On October 1, 2020, the Arrowhead system on the Tokyo Stock Exchange was down for the entire day. The cause was that a failure occurred on the positive side of the storage system, which was configured as redundant, but the failure was not switched to the secondary system.
Let’s consider whether this could have been avoided by installing the recently popular AIOps product.
The bottom line is that HPE InfoSight equivalent storage monitoring software will not do it, but a full-fledged AIOps product like New Relic will.
No official configuration seems to have been announced, so for now, let’s just consider Pure Storage’s “zero RTO, zero RPO, no third site required” system.
Incidentally, the TSE has a disaster recovery site in the Kanto area, and it is ready to restart within 24 hours in the event of a disaster.
In that sense, I guess you could say that the Osaka Securities Exchange is the third (or second?) site. It is operated without relying on the TSE, and unlike the Nagoya Stock Exchange and others, this time there was no suspension. (Come to think of it, TSE is also considering a disaster recovery site in the Keihan area)
My experience with another system is that the really important systems are handled in two completely separate systems. It’s like the old fault-tolerant system.
However, if you have full redundancy on a stock exchange, it’s a waste of resources. If that is the case, it is more efficient to use two systems like the TSE and OSE. If you are applying for an IPO on the TSE or the OSE, you may be affected, but let’s think that it is unavoidable.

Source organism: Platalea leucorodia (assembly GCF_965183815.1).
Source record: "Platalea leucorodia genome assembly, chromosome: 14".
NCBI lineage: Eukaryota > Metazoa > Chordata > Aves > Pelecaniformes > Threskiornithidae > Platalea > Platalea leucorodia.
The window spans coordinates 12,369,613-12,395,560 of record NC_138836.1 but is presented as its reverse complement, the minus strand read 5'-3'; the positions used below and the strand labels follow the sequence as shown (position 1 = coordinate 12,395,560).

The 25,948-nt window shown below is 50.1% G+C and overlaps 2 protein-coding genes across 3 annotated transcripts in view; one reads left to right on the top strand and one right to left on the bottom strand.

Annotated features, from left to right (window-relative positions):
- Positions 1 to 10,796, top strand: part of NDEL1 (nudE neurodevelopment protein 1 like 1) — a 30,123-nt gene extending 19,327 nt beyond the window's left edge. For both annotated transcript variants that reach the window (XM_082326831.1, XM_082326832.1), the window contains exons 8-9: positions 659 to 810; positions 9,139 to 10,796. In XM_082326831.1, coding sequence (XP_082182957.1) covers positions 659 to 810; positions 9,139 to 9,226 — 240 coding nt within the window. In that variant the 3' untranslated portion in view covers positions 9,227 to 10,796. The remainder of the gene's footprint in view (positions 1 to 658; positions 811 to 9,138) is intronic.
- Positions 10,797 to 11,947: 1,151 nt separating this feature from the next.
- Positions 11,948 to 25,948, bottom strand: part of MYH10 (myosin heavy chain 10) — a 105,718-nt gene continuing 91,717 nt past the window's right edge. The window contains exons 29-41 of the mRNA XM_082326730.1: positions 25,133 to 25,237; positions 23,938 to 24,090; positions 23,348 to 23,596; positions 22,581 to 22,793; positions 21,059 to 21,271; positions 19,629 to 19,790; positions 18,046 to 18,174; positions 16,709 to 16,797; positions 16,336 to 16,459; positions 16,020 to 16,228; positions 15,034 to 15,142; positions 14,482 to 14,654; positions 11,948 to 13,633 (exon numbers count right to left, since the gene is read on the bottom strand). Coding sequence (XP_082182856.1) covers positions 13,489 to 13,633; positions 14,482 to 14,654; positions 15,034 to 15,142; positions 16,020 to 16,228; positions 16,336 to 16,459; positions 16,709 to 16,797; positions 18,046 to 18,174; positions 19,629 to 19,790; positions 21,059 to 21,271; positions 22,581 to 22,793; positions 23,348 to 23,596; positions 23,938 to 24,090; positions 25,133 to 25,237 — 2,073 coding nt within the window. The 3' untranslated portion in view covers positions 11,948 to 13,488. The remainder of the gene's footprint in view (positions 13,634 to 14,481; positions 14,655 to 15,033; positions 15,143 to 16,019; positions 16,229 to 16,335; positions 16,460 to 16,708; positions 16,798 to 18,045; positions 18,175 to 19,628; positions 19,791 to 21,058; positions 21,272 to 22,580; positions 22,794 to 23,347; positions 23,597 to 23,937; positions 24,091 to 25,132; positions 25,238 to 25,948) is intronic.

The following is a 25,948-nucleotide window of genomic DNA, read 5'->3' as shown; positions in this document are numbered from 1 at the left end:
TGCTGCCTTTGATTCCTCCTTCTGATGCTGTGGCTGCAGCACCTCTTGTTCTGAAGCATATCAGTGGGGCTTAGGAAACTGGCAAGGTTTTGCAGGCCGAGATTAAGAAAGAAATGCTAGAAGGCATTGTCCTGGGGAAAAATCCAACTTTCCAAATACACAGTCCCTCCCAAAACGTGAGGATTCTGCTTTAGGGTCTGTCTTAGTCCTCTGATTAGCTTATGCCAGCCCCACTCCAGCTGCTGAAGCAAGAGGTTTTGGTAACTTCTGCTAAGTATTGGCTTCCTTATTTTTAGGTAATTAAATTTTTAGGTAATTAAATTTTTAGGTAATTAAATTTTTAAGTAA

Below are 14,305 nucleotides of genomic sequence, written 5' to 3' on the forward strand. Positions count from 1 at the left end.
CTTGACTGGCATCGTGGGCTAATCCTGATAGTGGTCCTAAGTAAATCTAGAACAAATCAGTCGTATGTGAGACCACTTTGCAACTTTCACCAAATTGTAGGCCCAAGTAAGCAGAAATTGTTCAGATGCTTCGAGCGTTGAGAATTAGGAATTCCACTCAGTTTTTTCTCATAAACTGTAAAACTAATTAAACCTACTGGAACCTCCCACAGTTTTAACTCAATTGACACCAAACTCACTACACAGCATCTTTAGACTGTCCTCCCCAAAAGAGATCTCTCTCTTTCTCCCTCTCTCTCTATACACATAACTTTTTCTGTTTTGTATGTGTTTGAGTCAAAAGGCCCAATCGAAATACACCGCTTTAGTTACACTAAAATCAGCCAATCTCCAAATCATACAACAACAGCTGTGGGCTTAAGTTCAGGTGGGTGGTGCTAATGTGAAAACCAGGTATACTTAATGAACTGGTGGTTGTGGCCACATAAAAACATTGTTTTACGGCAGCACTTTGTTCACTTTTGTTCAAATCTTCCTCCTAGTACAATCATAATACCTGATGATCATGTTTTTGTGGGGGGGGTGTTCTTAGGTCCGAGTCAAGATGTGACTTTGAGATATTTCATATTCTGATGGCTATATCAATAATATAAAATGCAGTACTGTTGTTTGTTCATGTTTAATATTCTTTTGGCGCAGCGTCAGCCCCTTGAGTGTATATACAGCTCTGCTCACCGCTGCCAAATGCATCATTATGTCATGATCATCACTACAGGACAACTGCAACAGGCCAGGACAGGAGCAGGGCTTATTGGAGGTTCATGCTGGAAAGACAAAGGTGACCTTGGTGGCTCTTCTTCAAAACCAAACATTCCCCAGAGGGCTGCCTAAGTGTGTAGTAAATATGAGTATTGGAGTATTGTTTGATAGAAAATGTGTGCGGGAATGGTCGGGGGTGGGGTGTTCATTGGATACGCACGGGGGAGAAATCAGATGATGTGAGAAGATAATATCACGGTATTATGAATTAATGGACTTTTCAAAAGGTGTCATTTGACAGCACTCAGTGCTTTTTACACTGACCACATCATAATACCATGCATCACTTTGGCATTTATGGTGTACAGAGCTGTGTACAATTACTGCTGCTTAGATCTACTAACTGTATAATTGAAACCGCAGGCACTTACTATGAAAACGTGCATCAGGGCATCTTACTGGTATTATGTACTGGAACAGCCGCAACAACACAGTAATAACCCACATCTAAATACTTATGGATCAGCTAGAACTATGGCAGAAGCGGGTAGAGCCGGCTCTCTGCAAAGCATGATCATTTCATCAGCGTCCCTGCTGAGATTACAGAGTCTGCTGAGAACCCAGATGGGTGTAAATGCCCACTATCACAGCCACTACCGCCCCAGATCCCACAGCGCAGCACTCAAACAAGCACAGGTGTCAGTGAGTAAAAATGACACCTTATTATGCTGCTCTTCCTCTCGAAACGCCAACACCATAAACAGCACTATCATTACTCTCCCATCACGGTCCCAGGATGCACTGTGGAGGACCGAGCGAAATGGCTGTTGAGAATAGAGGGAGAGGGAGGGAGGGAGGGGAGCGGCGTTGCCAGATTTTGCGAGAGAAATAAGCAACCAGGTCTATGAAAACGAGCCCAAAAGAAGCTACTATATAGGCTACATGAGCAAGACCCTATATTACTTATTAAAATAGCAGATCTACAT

Well, in the example of Pure Storage’s configuration referenced in the URL above, it’s not a positive system / positive system, but if it’s a full redundancy system, it runs the same process and uses the results obtained there against each other. So if one of them stops, there’s no systemic impact.
That is to say, the current configuration was not a complete duplication. That may seem a bit poorly done for a TSE system, but let’s treat that as a separate story.
Not with InfoSight
Now, if you have a system like Pure Storage, how far would HPE InfoSight go? I’ve heard that you can manually switch systems as long as a monitor is there 24/7. It seems to be fine if it’s on the order of a second.
But unfortunately, Nimble InfoSight cannot support this. Although it monitors the uptime of the servers, storage and network, it is “collecting data once every five minutes”, they say. This is not enough to meet the requirements.
It is possible to monitor for signs, but this time it has been less than a year since it was introduced (comment at the TSE press conference). It’s under warranty, so it’s a time when there won’t be any Sony-timer-like failures.
I understand that InfoSight has successfully consolidated 100 PostgreSQL units into 16 Vertica units, but customization is not possible because HPE engineers are in charge of data analysis, and Pure 1 of Pure Storage also has a limit of once every five minutes. It’s quite a tough place to be.
New Relic can do it